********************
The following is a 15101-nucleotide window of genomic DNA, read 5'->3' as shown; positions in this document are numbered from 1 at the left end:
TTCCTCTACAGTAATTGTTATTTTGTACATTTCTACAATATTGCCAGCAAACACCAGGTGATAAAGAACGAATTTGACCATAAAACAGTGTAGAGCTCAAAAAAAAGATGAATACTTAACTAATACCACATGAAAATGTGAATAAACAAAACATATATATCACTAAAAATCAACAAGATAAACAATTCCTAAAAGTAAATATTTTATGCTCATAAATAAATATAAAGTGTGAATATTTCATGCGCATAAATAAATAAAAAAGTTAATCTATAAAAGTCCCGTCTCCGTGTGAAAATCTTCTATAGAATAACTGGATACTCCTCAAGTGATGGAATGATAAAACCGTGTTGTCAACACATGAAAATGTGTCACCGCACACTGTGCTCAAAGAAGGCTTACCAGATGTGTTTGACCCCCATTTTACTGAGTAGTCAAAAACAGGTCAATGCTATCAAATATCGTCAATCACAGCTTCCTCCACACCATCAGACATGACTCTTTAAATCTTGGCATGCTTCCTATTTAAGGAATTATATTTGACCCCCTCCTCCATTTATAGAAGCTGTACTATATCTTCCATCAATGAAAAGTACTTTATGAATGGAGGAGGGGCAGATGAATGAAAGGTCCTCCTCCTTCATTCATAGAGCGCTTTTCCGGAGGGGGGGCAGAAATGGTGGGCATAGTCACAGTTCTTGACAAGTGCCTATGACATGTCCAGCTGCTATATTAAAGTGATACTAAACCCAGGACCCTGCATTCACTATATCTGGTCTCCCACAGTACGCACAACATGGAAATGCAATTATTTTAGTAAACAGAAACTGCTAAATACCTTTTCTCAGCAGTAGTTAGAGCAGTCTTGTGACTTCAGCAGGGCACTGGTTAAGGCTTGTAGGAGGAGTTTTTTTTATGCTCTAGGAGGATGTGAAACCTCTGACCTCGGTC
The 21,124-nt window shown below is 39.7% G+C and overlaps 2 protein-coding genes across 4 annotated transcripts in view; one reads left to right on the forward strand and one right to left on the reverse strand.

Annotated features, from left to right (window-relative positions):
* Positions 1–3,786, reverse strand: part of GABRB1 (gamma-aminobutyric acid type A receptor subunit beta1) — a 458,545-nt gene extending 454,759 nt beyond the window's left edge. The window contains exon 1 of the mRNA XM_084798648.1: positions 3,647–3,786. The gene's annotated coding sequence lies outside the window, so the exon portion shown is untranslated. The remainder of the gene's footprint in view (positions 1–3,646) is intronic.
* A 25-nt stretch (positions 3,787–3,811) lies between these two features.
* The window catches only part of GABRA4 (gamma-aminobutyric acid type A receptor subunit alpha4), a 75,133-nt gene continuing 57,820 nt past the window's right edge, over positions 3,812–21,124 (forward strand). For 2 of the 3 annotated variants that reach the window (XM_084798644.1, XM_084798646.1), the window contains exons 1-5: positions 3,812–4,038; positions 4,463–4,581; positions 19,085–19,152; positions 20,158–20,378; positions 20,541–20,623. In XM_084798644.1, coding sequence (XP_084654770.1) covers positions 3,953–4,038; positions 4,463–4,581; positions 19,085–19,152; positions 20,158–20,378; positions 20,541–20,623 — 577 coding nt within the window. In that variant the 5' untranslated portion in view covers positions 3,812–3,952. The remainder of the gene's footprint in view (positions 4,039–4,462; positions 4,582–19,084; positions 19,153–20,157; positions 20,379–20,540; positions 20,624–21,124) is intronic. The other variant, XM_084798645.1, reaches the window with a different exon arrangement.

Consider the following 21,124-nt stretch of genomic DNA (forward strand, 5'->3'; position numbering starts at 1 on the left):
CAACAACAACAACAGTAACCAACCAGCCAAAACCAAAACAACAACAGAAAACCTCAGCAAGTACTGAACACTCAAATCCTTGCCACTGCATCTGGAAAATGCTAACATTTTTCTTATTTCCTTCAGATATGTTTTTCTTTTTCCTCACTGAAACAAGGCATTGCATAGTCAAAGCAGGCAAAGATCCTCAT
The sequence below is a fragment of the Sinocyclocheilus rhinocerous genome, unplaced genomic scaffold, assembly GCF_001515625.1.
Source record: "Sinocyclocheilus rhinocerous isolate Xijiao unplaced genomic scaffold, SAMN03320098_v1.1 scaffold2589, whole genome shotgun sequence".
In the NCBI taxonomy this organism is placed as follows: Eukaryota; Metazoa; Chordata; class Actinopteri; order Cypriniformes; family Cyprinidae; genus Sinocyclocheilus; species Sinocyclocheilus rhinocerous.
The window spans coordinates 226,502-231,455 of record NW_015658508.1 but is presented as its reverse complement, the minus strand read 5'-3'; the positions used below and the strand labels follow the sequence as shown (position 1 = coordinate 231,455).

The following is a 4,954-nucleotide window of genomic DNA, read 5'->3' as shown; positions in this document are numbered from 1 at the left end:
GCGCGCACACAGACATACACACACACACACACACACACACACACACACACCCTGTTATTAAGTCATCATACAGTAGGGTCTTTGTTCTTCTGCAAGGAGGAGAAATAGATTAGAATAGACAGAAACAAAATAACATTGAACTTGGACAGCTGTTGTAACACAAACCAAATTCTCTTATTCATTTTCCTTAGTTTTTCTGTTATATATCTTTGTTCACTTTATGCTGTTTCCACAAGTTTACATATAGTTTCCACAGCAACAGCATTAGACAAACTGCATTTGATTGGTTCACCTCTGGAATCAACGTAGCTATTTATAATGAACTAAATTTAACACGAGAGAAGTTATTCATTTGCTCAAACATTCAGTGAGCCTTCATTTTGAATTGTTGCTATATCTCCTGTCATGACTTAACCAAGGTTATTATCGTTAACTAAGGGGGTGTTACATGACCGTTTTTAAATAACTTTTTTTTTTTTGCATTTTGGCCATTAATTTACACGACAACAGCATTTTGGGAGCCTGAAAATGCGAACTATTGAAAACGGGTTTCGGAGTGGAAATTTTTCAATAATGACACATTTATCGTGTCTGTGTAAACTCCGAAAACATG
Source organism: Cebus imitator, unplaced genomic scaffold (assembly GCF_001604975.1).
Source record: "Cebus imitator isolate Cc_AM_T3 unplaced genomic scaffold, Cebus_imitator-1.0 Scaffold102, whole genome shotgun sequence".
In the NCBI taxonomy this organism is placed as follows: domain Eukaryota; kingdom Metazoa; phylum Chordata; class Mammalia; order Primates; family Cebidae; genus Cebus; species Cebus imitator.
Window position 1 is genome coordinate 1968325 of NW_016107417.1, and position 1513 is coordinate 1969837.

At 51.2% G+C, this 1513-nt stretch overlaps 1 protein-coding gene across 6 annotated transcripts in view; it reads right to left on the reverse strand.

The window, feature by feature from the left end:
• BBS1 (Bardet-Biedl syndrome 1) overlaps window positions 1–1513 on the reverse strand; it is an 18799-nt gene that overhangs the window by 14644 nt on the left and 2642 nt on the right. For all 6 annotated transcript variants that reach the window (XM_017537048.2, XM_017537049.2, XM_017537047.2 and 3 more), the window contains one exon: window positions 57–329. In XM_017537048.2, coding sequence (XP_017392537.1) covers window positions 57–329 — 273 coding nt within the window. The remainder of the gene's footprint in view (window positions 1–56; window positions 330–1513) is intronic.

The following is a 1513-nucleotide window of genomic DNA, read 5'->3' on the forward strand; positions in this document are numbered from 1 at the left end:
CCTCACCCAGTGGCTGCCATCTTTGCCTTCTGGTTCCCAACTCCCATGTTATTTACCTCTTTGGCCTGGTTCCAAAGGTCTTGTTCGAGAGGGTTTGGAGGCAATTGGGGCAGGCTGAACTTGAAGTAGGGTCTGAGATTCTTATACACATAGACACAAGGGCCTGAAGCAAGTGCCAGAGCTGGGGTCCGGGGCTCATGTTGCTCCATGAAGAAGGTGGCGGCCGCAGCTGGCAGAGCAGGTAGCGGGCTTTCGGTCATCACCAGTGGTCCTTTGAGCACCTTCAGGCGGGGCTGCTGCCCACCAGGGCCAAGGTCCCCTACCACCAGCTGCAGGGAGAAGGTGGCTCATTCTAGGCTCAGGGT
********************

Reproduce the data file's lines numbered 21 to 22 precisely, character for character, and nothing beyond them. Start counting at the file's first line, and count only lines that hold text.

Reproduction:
The window, feature by feature from the left end:
• BBS1 (Bardet-Biedl syndrome 1) overlaps window positions 1–1513 on the reverse strand; it is an 18799-nt gene that overhangs the window by 14644 nt on the left and 2642 nt on the right. For all 6 annotated transcript variants that reach the window (XM_017537048.2, XM_017537049.2, XM_017537047.2 and 3 more), the window contains one exon: window positions 57–329. In XM_017537048.2, coding sequence (XP_017392537.1) covers window positions 57–329 — 273 coding nt within the window. The remainder of the gene's footprint in view (window positions 1–56; window positions 330–1513) is intronic.